So, my beautiful neighbor has a lemon tree.  A healthy lemon tree.  A tree that has decided that there are not enough lemon bars, merengues, and glasses of lemonade to go around, so it has gone into over production.  And as such, (since we love a good lemon drop, and we are right here) we became the lucky recipient of about three dozen lemons a few weeks ago.

I admit with some chagrin, i didn’t get to them right away and lost about a third of them to mold/squishy syndrome.  So we chucked those into our front “yard” *really just an overgrown ivy sanctuary* in hopes that ONE DAY we might get a tree of our own so that we can REALLY make this town bow to our combined lemon power.  As it is, i’ll have to make due neighborly deposits.

With the remaining lemons, i set a few aside for our respite worker, who enjoys a good pucker face, and the occasional lemony squeezins on her carne asada.    That left me with @15 lemons.  what the HELL was i going to do with 15 lemons that needed to be sqeezed TODAY?

[i should note here that i still have lemon juice in the freezer from LAST YEAR’s amazing harvest–so, NO, i dont’ want to just juice them and freeze it.  Freezer space is precious, and if i havent used all the juice from last year, it might not BEHOOVE me to put MORE in the freezer.  Capice?]

Then i remembered.  Liqueur!  I had recently read a blog post on the MYRIAD blogs i read about making limoncello the easy way.  But that recipe called for those golden globes of perfection known as meyer lemons.  That’s not what was sitting on my counter.  Nope, i had a crowd of puckery pock-marked Eureka lemons.  Good for squeezin on fish. But according to the recipe at hand, NOT good for this recipe.

See, i was to use the WHOLE lemon–not just the zest, and according to 50% of the websites i scoured following this conundrum, i discovered that there are those that think the pithy part of these lemons will lead to a bitter liqueur.  The other 50%, btw figured, meh–do it.

sad lil zestless lemons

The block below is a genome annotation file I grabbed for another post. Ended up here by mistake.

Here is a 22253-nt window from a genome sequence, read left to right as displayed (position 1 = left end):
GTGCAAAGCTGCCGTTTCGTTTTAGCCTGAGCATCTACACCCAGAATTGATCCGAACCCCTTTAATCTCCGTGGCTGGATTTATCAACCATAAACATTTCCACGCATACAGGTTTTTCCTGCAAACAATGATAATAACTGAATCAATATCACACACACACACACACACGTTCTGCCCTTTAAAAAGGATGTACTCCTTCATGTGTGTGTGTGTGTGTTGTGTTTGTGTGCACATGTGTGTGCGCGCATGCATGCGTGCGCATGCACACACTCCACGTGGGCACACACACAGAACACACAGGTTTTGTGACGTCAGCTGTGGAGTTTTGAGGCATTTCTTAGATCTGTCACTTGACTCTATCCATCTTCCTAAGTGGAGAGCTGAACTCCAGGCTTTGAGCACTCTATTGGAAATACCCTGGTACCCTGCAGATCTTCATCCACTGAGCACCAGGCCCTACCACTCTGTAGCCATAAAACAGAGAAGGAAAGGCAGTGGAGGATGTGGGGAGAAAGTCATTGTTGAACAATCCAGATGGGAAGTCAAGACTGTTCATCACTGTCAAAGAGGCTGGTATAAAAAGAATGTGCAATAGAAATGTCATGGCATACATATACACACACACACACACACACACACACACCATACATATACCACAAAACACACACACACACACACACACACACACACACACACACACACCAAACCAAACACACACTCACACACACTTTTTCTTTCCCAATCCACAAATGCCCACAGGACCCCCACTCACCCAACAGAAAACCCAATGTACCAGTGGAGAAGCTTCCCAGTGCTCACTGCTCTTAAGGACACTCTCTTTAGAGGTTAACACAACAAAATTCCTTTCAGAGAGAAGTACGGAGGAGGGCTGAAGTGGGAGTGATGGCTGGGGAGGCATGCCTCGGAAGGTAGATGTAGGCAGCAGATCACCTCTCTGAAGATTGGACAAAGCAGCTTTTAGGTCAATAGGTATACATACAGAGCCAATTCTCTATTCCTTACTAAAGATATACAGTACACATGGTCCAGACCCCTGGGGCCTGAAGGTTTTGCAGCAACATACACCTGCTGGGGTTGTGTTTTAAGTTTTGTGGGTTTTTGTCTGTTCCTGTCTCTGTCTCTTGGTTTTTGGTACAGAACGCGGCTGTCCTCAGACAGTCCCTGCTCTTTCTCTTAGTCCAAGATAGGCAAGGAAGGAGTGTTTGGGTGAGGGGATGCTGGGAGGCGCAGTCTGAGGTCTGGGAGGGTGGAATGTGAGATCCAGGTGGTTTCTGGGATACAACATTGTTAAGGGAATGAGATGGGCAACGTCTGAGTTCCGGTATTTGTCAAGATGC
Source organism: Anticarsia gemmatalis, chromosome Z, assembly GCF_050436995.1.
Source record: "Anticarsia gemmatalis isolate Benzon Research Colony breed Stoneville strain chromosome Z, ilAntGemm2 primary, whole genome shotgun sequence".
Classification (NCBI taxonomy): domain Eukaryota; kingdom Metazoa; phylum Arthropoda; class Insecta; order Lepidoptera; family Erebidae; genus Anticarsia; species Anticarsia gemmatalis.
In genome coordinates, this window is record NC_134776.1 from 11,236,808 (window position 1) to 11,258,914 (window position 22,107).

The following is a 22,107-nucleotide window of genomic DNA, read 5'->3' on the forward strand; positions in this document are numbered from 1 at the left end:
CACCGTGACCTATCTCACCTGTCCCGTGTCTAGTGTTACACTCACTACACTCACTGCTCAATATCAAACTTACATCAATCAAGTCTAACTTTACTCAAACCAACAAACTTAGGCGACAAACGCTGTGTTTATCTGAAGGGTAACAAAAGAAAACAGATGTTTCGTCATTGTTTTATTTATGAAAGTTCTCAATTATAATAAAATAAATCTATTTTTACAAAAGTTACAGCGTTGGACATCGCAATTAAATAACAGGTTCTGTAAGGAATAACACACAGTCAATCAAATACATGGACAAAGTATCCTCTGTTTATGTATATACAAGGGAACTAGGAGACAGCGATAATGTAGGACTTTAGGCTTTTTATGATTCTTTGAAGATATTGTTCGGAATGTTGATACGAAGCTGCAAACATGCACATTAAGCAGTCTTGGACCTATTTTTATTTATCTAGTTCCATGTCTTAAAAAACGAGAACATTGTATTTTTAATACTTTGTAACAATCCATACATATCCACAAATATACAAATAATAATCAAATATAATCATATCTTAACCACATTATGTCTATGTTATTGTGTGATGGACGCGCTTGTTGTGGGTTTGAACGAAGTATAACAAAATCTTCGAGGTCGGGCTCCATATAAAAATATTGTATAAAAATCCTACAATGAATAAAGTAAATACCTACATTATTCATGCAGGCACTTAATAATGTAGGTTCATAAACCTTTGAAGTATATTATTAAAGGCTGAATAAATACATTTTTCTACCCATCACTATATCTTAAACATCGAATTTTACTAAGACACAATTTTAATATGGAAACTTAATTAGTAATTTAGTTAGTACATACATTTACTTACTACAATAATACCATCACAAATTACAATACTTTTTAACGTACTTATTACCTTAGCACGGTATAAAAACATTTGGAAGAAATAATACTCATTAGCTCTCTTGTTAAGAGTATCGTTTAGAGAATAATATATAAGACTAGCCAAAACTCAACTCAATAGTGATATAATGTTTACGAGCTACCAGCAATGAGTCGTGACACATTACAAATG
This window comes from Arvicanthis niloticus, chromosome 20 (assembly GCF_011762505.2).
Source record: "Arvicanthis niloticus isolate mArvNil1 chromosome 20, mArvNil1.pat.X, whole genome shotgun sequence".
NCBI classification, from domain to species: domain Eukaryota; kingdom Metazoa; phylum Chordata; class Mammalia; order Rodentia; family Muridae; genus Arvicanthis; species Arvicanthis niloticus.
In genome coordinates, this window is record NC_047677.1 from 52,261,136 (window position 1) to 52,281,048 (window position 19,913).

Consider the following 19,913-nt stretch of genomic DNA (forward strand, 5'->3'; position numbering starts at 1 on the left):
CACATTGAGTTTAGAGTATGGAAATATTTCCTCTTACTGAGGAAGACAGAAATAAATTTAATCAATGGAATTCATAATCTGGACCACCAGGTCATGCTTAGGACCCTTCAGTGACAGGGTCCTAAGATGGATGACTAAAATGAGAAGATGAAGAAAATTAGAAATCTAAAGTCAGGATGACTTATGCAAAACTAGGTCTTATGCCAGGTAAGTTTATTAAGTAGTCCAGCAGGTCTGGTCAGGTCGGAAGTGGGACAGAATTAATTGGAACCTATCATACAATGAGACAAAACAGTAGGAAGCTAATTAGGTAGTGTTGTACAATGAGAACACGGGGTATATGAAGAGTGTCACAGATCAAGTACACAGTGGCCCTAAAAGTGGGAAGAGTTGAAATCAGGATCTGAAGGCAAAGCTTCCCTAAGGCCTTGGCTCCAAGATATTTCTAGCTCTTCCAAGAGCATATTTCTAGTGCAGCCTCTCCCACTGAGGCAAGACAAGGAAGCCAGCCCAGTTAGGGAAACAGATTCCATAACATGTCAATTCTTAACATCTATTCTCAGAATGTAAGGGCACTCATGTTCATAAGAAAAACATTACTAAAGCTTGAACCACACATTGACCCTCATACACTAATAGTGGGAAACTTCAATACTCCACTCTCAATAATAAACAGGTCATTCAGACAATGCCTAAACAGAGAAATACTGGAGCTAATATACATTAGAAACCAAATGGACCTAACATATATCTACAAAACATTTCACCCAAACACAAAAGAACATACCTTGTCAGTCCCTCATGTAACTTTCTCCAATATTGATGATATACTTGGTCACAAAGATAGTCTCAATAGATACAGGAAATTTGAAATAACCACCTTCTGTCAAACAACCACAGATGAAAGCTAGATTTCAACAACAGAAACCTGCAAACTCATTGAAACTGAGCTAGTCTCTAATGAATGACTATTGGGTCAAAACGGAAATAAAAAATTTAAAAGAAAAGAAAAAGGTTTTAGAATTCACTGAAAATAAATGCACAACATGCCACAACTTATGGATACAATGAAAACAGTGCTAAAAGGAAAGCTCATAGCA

So i thought, wait–i have enough here to run an experiment.  I will make one batch this way and one batch the old fashioned–how many of these damn things do i have to zest, my hands are turning white, seriously another one?–way.  No doubt i will have a number of “taste testers” to help me discover the better method in a month or two…

So i washed and cut up a handful of these, shoved ’em in a mason jar and covered them with vodka.  Not my preferred Everclear, mind–as i no longer live a drive away from the oregon border. *sob* so 80 proof  vodka will have to suffice here.  Guess it’s time to make a trip to TJ…yeah.  WHen they stop shooting folks…

The remaining lemons i zested.  and zested, and friggin ZESTED, until i thougth my microplaner would rise up in scaley revolt.  But in the end i got this:

Then i covered THAT with vodka.  And i set them on a hidden shelf to just sit and…well…get lemony.  I have noticed there are a few schools of thought about shaking as well.  I always forget, so I’ll place myself in the “you don’t need to shake them” camp.

In two weeks (i also found a BUNCH of different dates–so i settled on two weeks) i will take these lemony sleep-away camps and strain and add simple syrup and then set them on another shelf to sit until i am ready to open them–hopefully forgotten for a time so that they will grow in flavor.

but trust me, when i need discerning taste bus to determine which one is more Lemony and which one is more snicket, I’ll put out the call.

[DUH–it occurred to me, after posting that some of you might want the recipe i’m using, incase you yourself have a case of WHAT THE HELL AM I GOING TO DO WITH ALL THESE LEMONS? Here ya go:]

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2 Responses to LImoncello

  1. aadbro says:

    How did the experiment go? I looked through your comments to November 2011 but didn’t find an update.

    • Dawn says:

      making it the traditional way created a liqueur with a much more rich flavor. The chopped in half method worked–but not very impressive as a stand-alone drink. great for mixing, but not much else.

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